A tsunami is a series of long, high sea waves caused by a disturbance in the water. This disturbance can come about in many ways such as an earthquake, landslide, volcanic eruption, or meteorite. The most common causes are volcanic or earthquake activity, and the disturbance itself causes abrupt movement of the water column.
Tsunamis are different to the ordinary undersea currents, as these are caused by the gravitational pull of the Moon and Sun, resulting in tides, while some sea waves are caused by the wind. Moreover, tsunamis do not take after normal waves as they have a much longer wavelength (distance between successive peaks).
The waves travel in all directions from the area where the tsunami starts. The speed of a tsunami is controlled by the depth of the water, which means it slows down as it gets closer to the shore, due to the fact that water becomes increasingly shallow. However, the water column behind it is still in deeper water, which means it’s moving faster so it catches up, causing the wave to become a lot higher. The size of the wave is dependent on the physical features of the coastline and the ocean floor. The estimated water damage to Los Angeles should the fault line start to act up, is too large to spell out. People have been preparing their buildings for decades there. However, experts agree that preparing for such a calamity would be near impossible.
Tsunamis increase in height as they go over gradual, long slopes. Usually, this happens closer to land where water depth is less than 100m. This is known as shoaling. The shoaling effect is what causes waves with the height of about 1m in the open ocean to be able to reach 10s or 100s of metres above sea level onshore.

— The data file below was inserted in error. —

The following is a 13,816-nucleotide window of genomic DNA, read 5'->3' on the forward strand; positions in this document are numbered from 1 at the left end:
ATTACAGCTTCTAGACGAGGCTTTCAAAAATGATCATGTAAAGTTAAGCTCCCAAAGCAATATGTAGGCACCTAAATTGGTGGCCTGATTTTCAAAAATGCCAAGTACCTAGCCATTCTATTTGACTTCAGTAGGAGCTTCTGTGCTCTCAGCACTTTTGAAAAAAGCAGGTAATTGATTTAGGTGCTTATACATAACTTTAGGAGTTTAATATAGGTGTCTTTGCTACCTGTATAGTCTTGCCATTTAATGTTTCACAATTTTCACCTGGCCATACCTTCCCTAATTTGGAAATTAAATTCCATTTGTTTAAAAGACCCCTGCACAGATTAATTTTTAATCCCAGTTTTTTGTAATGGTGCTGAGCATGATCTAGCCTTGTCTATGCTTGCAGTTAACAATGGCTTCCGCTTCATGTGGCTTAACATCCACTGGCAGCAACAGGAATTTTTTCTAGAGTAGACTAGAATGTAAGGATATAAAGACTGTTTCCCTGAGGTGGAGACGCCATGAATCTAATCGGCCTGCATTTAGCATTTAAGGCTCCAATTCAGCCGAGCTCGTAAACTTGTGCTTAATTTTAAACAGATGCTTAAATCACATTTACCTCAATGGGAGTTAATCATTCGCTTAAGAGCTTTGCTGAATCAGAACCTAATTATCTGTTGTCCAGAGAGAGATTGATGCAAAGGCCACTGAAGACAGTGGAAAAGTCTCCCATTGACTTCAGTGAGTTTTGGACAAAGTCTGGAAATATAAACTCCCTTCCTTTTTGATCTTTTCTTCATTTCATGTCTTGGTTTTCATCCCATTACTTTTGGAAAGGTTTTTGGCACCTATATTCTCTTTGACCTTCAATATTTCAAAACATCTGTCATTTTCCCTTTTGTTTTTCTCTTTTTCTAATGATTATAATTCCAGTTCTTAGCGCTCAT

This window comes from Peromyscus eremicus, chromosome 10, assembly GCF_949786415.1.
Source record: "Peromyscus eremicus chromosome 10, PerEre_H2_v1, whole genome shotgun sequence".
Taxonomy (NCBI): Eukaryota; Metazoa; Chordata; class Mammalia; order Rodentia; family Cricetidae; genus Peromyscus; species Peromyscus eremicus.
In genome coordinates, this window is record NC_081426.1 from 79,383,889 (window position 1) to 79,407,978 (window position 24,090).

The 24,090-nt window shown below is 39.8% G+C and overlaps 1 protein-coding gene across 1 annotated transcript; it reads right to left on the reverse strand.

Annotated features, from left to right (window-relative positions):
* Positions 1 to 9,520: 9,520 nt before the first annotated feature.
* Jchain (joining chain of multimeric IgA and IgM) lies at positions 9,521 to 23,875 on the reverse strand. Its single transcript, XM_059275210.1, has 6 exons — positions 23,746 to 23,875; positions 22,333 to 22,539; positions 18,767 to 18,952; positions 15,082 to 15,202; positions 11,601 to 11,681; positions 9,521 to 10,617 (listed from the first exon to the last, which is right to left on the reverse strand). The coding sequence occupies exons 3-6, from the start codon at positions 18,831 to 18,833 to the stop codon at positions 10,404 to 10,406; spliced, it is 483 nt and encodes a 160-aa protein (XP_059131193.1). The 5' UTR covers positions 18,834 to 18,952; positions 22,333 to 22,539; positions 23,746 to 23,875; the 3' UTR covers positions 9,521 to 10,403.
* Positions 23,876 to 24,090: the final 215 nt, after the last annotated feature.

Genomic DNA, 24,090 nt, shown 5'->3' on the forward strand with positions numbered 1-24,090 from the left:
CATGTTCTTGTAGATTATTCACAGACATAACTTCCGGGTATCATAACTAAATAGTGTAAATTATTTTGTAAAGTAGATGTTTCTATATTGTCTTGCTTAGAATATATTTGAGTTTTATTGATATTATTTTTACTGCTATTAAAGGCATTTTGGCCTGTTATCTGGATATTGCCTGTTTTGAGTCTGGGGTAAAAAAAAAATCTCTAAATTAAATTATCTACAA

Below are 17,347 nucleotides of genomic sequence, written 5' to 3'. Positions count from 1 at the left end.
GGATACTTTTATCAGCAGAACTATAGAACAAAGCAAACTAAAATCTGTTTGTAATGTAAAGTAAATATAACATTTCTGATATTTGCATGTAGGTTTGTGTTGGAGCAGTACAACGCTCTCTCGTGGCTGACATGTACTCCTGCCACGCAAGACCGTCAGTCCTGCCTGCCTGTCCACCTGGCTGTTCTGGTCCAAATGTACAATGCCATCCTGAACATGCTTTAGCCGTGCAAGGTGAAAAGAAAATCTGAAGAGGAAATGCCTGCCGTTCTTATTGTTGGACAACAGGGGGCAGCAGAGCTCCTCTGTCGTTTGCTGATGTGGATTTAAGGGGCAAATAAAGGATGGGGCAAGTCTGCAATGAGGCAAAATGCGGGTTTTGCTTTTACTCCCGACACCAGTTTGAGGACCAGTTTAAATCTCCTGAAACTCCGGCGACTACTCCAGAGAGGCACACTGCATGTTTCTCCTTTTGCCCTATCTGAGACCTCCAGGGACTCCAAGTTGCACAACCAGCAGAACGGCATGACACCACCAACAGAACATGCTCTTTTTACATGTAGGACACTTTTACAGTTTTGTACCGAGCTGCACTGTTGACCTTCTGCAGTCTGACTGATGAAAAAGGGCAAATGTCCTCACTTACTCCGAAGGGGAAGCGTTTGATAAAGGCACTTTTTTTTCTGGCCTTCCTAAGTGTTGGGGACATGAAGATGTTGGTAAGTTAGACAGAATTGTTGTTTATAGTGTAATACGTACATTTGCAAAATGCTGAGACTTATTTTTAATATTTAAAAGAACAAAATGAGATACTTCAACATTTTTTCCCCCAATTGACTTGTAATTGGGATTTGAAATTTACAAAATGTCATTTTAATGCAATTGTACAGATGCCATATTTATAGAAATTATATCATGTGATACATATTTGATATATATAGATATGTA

Tsunamis are usually a series of waves, and the first one isn’t always the most substantial, which is the reason for why a small tsunami at one shoreline, can turn into a giant wave at another. Sequential peaks can be 5-90 minutes apart.
If a major disturbance occurs underwater close to shore, the first wave could reach the beach without an issued warning in a matter of minutes. This poses a great risk to areas less than 8m above sea level and within a mile of the shoreline. Although this disaster starts in the water, a tsunami can go on to create havoc on land as its waves and receding waters can be disastrous to any infrastructure in the run-up zone. The most common cause of death that’s linked with tsunamis is drowning but tsunamis can also bring about flooding, contamination of drinking water, and fires from gas lines.
A Devastating Example: The Great Tohoku Earthquake
Date & Time: 2:46 p.m. – March 11, 2011
In 2011, the Tohoku earthquake struck offshore of Japan. The earthquake was recorded as 9 on the Richter scale, a devastating earthquake that unleashed a ravaging tsunami on Japan. The earthquake occurred due to two tectonic plates colliding at a destructive plate boundary, in particular a subduction zone. The denser Pacific tectonic plate slid under the lighter North American plate. The huge plates came together and became trapped, causing energy to build up as they attempted to release themselves. Eventually the pressure built up and the plates released, causing an earthquake to occur. This sudden uplift displaced the water and caused the birth of a tsunami.
The tsunami was sent crashing into the north east of Japan. In the first 30 minutes a 40m high wave hit the coast, followed by 9 additional waves up to 10m in height. The effects were horrific with over 15,000 deaths according to Japan’s National Police Agency. In addition, 2000 people were injured, 530 000 people displaced, at least 1.2 million houses without electricity or water, 50 000 houses damaged and 32 bridges destroyed. However, one of the most devastating effects was the tsunami causing a system failure at the Fukushima Daiichi Nuclear Power Plant, resulting in a level 7 nuclear meltdown and release of radioactive materials. In July 2013, TEPCO, the Tokyo Electric Power Company, admitted that about 300 tons of radioactive water leaks from the plant into the Pacific Ocean every day. The radioactive material was identified as radioactive isotopes of caesium-134 and caesium-137.
By Ahmed Ismail and Zain Hajee, from the Bolton Hub